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Korean-American grocers group bridges barriers

(Published February 12, 2001)


Special to The Common Denominator

Call up the Korean-American Grocers Association of Greater Washington (KAGRO) and the answering machine will play a message in both English and Korean.

The bilingual message is indicative of one of many issues that Asian-Americans face in owning businesses Ė about two-thirds of the small businesses in the District.

KAGRO's mission is to build closer ties to the local government, law enforcement and communities that they serve, according to KAGROís president, James Yim. KAGRO represents the interests of about 2,500 newsstand, restaurant, grocery and liquor store owners in the District, Northern Virginia and Southern Maryland.

A majority of the Asian-American small business owners in the District are Korean-Americans, said Mark L. Keam, Washington director of the Korean-American coalition, which represents interests of Korean-Americans across the country.

A large part of the job is dealing with licensing issues due to the heavily regulated businesses in which the Korean-American merchants work, like selling alcohol and dry cleaning, Keam said.

Take what Keam refers to as an "archaic" licensing process, and for those whose native language is not English, going to a government office to fill out paperwork and deal with a customer service representative is "a daunting task," Keam said.

Most merchants must physically take time out of work to go to an office when they have to be at the store to wait on customers because there are no other employees, he said.

"Given that many of the businesses are run by Asian-Americans, it would make sense to provide services in native languages," he said.

Keam has worked in the District for five years and has seen some significant changes, including being able to meet with the mayor more regularly, he said. And he has approached Mayor Williams' staff about the fact that "Ö with the tax revenue Korean-Americans are bringing in, they could easily allocate money in the budget" for translations of important documents into Korean.

While communication with the D.C. government has improved over the last few years, so has the relationship between grocers and the police because merchants have felt more comfortable in contacting them, Keam said.

"The merchants are finally at a point where they donít want to be victims anymore Ö They want to be proactive," he said.

Even when they were the victims of crime, merchants were reluctant to contact the police in years past. And therefore, the police didnít pay much attention to the "unheard voices of merchants," said Sang K. Park, one of three legal counsels for KAGRO and acting executive director of Advocates for the Rights of Korean-Americans.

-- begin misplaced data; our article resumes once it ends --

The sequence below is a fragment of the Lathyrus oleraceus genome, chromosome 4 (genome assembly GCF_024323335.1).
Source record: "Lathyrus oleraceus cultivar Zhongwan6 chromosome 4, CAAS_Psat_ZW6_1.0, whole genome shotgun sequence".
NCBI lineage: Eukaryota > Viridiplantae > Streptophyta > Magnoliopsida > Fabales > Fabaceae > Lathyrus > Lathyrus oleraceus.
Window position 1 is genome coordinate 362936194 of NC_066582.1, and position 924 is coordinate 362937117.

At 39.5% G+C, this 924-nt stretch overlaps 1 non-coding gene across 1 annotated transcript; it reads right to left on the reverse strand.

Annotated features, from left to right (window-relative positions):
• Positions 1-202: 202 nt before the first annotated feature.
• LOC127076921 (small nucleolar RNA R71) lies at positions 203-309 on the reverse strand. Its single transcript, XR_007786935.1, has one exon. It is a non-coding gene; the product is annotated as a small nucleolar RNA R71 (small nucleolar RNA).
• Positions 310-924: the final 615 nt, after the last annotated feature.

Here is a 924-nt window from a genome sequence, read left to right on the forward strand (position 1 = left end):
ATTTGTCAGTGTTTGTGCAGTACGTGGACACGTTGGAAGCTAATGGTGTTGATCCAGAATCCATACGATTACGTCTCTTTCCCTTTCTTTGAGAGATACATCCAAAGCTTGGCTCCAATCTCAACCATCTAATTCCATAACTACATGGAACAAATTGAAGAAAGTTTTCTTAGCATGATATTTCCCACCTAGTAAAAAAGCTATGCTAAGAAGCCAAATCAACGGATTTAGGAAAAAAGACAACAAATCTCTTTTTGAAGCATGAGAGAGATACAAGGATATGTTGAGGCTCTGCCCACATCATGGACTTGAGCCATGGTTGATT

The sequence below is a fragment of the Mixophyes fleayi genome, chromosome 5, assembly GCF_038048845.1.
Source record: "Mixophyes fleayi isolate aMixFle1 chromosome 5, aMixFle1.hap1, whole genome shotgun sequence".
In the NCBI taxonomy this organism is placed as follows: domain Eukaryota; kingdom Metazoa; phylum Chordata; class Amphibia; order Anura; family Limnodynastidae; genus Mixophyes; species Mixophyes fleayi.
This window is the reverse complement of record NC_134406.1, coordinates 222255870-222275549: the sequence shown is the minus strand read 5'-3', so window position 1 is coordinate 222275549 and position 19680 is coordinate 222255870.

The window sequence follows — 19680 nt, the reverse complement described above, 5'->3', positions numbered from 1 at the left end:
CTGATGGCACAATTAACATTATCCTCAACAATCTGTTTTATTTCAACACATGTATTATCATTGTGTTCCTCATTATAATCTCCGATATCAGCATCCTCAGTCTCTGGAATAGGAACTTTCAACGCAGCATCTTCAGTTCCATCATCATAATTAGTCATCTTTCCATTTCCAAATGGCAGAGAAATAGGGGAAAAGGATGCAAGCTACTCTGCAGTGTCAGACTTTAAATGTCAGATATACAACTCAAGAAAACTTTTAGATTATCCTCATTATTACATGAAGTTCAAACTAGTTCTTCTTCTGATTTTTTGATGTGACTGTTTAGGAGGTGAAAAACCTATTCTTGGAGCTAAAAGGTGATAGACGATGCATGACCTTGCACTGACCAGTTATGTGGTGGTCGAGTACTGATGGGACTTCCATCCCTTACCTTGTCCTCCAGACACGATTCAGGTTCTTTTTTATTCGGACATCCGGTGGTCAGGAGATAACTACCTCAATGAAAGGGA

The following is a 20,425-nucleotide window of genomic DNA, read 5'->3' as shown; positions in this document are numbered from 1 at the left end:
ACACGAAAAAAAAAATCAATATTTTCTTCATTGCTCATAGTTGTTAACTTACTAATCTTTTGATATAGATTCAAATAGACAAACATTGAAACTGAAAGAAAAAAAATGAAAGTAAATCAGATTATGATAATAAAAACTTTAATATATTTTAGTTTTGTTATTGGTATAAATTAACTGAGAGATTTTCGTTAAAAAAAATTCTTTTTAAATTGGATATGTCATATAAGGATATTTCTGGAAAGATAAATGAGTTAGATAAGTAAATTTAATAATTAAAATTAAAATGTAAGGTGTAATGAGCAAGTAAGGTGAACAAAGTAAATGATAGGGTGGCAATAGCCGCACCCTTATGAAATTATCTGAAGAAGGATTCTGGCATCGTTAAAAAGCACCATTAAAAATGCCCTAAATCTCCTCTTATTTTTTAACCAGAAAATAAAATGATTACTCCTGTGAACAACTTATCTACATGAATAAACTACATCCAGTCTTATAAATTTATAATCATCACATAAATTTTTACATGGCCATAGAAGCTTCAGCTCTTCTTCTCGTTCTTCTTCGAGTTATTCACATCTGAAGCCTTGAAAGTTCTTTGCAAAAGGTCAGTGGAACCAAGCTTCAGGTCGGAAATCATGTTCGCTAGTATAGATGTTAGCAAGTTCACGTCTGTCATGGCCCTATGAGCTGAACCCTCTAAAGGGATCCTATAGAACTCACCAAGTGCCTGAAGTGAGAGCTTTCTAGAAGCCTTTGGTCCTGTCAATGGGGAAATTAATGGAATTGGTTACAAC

Park works to ensure that despite cultural or language barriers, Korean-American merchants get as much police protection as anybody else, and that the many crimes that are committed against them are investigated and solved.

"You do not volunteer information when you live under authoritarian rule," Park said, alluding to the way of life many merchants led in Korea. Almost all of the Korean-American grocers in the District were born and raised in Korea; the largest chunk of immigration occurring in the 1970s, Keam said.

But building trust between the two groups can be easy, Park said.

"We have been telling the police, ĎYou need to approach the merchants.í For example, on foot patrols, donít only say Ďhi,í but chat a little bit," he said.

Merchants have a "love/hate" relationship with law enforcement officers, Keam said, because the police are the people who help them handle criminal activities, but are also the people who stand over the merchants to ensure that they check the legal age for the sale of tobacco and alcohol.

"Being both a regulated entity and a target of crime, itís touchy," Keam said. And not an easy position to be in. A lot of immigrants go into small business because of lack of other opportunities, Keam said.

Many grocers work 15-hour days, and are often just a husband and wife running the store with no employees, Yim said. "But what can you do? They might not be able to get a job because they donít speak English well," he said.

Job choices for immigrants are slimmed further by the fact that some people are afraid to own a business in the District, Yim said, because they think itís too dangerous.

There were numerous robbery and vandalism incidents at small stores in the last months of 2000.

The Asian-American merchant community is still talking about a killing that took place Dec. 12, when 37-year-old grocer Byung Cha was fatally shot as he was closing the Sunbeam Market at North Capitol and Bryant streets NW.

"Every time a fellow Korean-American falls under the bullet, itís a tremendous loss to the community and to KAGRO," Park said.

Many merchants develop close relations with neighbors, and Cha was one of them, Park said. Police say that they don't think Chaís killers were from the neighborhood he served, he said.

Keam said that Korean-Americans have common interests with the members of the communities that they serve and plan to be in the area for a long time.

Copyright © 2001 The Common Denominator